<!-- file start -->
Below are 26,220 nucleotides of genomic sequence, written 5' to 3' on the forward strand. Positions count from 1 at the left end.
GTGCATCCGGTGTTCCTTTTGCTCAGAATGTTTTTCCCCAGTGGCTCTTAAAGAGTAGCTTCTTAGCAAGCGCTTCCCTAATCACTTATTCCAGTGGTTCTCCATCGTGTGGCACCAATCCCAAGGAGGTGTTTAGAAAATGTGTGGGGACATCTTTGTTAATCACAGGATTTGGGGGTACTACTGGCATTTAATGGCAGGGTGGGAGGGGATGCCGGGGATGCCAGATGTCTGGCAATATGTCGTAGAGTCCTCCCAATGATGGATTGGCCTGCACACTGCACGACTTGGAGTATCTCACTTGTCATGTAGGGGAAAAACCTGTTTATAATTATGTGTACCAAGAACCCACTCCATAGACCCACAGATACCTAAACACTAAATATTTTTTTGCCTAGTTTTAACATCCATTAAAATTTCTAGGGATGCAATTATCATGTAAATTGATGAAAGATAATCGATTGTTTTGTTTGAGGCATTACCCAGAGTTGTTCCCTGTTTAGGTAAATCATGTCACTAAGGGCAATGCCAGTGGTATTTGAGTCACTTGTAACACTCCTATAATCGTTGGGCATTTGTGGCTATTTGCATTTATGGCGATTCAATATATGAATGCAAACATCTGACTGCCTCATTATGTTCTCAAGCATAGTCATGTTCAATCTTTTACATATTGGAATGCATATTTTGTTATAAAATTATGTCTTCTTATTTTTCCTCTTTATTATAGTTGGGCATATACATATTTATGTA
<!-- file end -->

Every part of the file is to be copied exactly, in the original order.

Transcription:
Below are 26,220 nucleotides of genomic sequence, written 5' to 3' on the forward strand. Positions count from 1 at the left end.
GTGCATCCGGTGTTCCTTTTGCTCAGAATGTTTTTCCCCAGTGGCTCTTAAAGAGTAGCTTCTTAGCAAGCGCTTCCCTAATCACTTATTCCAGTGGTTCTCCATCGTGTGGCACCAATCCCAAGGAGGTGTTTAGAAAATGTGTGGGGACATCTTTGTTAATCACAGGATTTGGGGGTACTACTGGCATTTAATGGCAGGGTGGGAGGGGATGCCGGGGATGCCAGATGTCTGGCAATATGTCGTAGAGTCCTCCCAATGATGGATTGGCCTGCACACTGCACGACTTGGAGTATCTCACTTGTCATGTAGGGGAAAAACCTGTTTATAATTATGTGTACCAAGAACCCACTCCATAGACCCACAGATACCTAAACACTAAATATTTTTTTGCCTAGTTTTAACATCCATTAAAATTTCTAGGGATGCAATTATCATGTAAATTGATGAAAGATAATCGATTGTTTTGTTTGAGGCATTACCCAGAGTTGTTCCCTGTTTAGGTAAATCATGTCACTAAGGGCAATGCCAGTGGTATTTGAGTCACTTGTAACACTCCTATAATCGTTGGGCATTTGTGGCTATTTGCATTTATGGCGATTCAATATATGAATGCAAACATCTGACTGCCTCATTATGTTCTCAAGCATAGTCATGTTCAATCTTTTACATATTGGAATGCATATTTTGTTATAAAATTATGTCTTCTTATTTTTCCTCTTTATTATAGTTGGGCATATACATATTTATGTA